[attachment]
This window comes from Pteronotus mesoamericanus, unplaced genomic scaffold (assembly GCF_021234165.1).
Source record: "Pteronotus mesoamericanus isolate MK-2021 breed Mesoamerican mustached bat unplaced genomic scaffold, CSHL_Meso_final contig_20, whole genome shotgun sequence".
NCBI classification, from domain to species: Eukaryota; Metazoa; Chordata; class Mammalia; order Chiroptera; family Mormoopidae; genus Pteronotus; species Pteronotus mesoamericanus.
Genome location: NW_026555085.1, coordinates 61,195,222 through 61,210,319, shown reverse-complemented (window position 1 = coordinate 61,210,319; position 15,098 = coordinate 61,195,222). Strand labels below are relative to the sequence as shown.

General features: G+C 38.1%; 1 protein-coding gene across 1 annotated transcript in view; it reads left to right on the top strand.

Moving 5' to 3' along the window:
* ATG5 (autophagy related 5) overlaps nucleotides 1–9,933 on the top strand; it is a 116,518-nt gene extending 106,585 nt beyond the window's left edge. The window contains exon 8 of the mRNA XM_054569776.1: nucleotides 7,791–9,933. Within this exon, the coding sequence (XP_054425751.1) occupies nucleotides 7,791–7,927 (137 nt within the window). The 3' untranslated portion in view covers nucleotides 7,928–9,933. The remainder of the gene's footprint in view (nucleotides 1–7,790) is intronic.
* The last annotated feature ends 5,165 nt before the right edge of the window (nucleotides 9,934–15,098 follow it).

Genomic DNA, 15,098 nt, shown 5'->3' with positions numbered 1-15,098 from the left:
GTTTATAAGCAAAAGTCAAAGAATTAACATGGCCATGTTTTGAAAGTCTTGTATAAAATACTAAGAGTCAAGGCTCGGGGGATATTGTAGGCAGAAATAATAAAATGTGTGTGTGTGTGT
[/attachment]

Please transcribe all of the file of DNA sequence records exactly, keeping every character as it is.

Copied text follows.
This window comes from Pteronotus mesoamericanus, unplaced genomic scaffold (assembly GCF_021234165.1).
Source record: "Pteronotus mesoamericanus isolate MK-2021 breed Mesoamerican mustached bat unplaced genomic scaffold, CSHL_Meso_final contig_20, whole genome shotgun sequence".
NCBI classification, from domain to species: Eukaryota; Metazoa; Chordata; class Mammalia; order Chiroptera; family Mormoopidae; genus Pteronotus; species Pteronotus mesoamericanus.
Genome location: NW_026555085.1, coordinates 61,195,222 through 61,210,319, shown reverse-complemented (window position 1 = coordinate 61,210,319; position 15,098 = coordinate 61,195,222). Strand labels below are relative to the sequence as shown.

General features: G+C 38.1%; 1 protein-coding gene across 1 annotated transcript in view; it reads left to right on the top strand.

Moving 5' to 3' along the window:
* ATG5 (autophagy related 5) overlaps nucleotides 1–9,933 on the top strand; it is a 116,518-nt gene extending 106,585 nt beyond the window's left edge. The window contains exon 8 of the mRNA XM_054569776.1: nucleotides 7,791–9,933. Within this exon, the coding sequence (XP_054425751.1) occupies nucleotides 7,791–7,927 (137 nt within the window). The 3' untranslated portion in view covers nucleotides 7,928–9,933. The remainder of the gene's footprint in view (nucleotides 1–7,790) is intronic.
* The last annotated feature ends 5,165 nt before the right edge of the window (nucleotides 9,934–15,098 follow it).

Genomic DNA, 15,098 nt, shown 5'->3' with positions numbered 1-15,098 from the left:
GTTTATAAGCAAAAGTCAAAGAATTAACATGGCCATGTTTTGAAAGTCTTGTATAAAATACTAAGAGTCAAGGCTCGGGGGATATTGTAGGCAGAAATAATAAAATGTGTGTGTGTGTGT